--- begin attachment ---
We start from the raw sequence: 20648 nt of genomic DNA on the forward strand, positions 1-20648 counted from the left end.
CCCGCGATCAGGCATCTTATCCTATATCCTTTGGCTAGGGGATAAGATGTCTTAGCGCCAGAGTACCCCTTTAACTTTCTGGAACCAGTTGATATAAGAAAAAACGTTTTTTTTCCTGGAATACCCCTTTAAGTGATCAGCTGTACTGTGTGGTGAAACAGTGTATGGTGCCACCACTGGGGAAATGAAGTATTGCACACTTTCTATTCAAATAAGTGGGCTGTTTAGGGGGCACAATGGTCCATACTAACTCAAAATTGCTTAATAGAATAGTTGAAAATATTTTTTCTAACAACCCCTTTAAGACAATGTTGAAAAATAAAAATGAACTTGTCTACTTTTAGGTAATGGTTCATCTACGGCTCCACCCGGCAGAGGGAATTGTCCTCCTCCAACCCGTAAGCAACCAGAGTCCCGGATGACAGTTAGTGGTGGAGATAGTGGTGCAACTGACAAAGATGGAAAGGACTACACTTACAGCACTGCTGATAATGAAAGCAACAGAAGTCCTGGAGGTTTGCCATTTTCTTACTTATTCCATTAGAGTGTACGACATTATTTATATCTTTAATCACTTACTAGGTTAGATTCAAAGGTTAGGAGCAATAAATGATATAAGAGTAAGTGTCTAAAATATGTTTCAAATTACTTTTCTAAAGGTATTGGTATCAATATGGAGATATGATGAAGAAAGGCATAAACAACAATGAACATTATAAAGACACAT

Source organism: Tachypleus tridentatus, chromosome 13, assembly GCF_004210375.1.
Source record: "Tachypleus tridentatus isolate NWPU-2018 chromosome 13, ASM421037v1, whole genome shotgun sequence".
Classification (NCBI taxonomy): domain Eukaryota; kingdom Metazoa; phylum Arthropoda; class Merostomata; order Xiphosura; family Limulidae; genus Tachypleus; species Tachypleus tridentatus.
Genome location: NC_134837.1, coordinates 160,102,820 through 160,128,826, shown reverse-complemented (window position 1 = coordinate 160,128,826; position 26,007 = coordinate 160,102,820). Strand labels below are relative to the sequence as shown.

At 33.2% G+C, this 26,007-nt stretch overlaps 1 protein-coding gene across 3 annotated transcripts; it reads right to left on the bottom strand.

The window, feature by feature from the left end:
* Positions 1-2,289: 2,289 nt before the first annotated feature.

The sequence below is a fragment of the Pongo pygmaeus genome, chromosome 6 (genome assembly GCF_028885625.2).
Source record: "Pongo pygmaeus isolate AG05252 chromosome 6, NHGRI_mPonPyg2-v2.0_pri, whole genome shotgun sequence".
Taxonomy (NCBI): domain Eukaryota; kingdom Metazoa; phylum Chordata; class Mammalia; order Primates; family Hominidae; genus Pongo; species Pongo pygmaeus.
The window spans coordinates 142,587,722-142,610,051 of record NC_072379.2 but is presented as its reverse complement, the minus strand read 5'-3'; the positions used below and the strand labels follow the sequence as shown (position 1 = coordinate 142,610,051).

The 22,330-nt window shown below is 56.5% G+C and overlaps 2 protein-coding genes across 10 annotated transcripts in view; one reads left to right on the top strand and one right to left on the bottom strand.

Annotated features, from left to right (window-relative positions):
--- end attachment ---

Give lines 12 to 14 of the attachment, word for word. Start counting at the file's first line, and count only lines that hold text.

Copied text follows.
Taxonomy (NCBI): domain Eukaryota; kingdom Metazoa; phylum Chordata; class Mammalia; order Primates; family Hominidae; genus Pongo; species Pongo pygmaeus.
The window spans coordinates 142,587,722-142,610,051 of record NC_072379.2 but is presented as its reverse complement, the minus strand read 5'-3'; the positions used below and the strand labels follow the sequence as shown (position 1 = coordinate 142,610,051).

The 22,330-nt window shown below is 56.5% G+C and overlaps 2 protein-coding genes across 10 annotated transcripts in view; one reads left to right on the top strand and one right to left on the bottom strand.